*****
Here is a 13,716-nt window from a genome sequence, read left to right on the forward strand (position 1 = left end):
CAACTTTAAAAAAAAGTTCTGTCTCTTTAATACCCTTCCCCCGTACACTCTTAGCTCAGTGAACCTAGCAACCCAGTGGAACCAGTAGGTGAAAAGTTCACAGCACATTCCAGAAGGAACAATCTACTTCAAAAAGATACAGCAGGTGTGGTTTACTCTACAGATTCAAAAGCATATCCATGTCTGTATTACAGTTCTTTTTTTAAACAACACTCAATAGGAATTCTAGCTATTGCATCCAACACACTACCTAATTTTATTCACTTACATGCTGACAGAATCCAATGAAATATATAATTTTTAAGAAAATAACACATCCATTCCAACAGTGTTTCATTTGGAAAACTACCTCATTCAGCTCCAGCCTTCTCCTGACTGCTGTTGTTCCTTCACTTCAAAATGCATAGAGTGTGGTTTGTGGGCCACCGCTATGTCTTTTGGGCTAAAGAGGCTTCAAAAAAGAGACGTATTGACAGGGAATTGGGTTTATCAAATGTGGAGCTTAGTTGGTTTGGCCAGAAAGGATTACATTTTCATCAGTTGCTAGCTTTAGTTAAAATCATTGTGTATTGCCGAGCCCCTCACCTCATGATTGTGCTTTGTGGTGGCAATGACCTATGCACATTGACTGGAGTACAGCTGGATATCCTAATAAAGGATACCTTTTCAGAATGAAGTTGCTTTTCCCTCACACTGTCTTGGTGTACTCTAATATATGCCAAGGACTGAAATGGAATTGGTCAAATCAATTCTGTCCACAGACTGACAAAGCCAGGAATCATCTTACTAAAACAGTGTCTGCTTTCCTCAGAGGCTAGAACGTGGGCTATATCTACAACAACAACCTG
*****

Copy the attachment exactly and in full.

Here is a 13,716-nt window from a genome sequence, read left to right on the forward strand (position 1 = left end):
CAACTTTAAAAAAAAGTTCTGTCTCTTTAATACCCTTCCCCCGTACACTCTTAGCTCAGTGAACCTAGCAACCCAGTGGAACCAGTAGGTGAAAAGTTCACAGCACATTCCAGAAGGAACAATCTACTTCAAAAAGATACAGCAGGTGTGGTTTACTCTACAGATTCAAAAGCATATCCATGTCTGTATTACAGTTCTTTTTTTAAACAACACTCAATAGGAATTCTAGCTATTGCATCCAACACACTACCTAATTTTATTCACTTACATGCTGACAGAATCCAATGAAATATATAATTTTTAAGAAAATAACACATCCATTCCAACAGTGTTTCATTTGGAAAACTACCTCATTCAGCTCCAGCCTTCTCCTGACTGCTGTTGTTCCTTCACTTCAAAATGCATAGAGTGTGGTTTGTGGGCCACCGCTATGTCTTTTGGGCTAAAGAGGCTTCAAAAAAGAGACGTATTGACAGGGAATTGGGTTTATCAAATGTGGAGCTTAGTTGGTTTGGCCAGAAAGGATTACATTTTCATCAGTTGCTAGCTTTAGTTAAAATCATTGTGTATTGCCGAGCCCCTCACCTCATGATTGTGCTTTGTGGTGGCAATGACCTATGCACATTGACTGGAGTACAGCTGGATATCCTAATAAAGGATACCTTTTCAGAATGAAGTTGCTTTTCCCTCACACTGTCTTGGTGTACTCTAATATATGCCAAGGACTGAAATGGAATTGGTCAAATCAATTCTGTCCACAGACTGACAAAGCCAGGAATCATCTTACTAAAACAGTGTCTGCTTTCCTCAGAGGCTAGAACGTGGGCTATATCTACAACAACAACCTG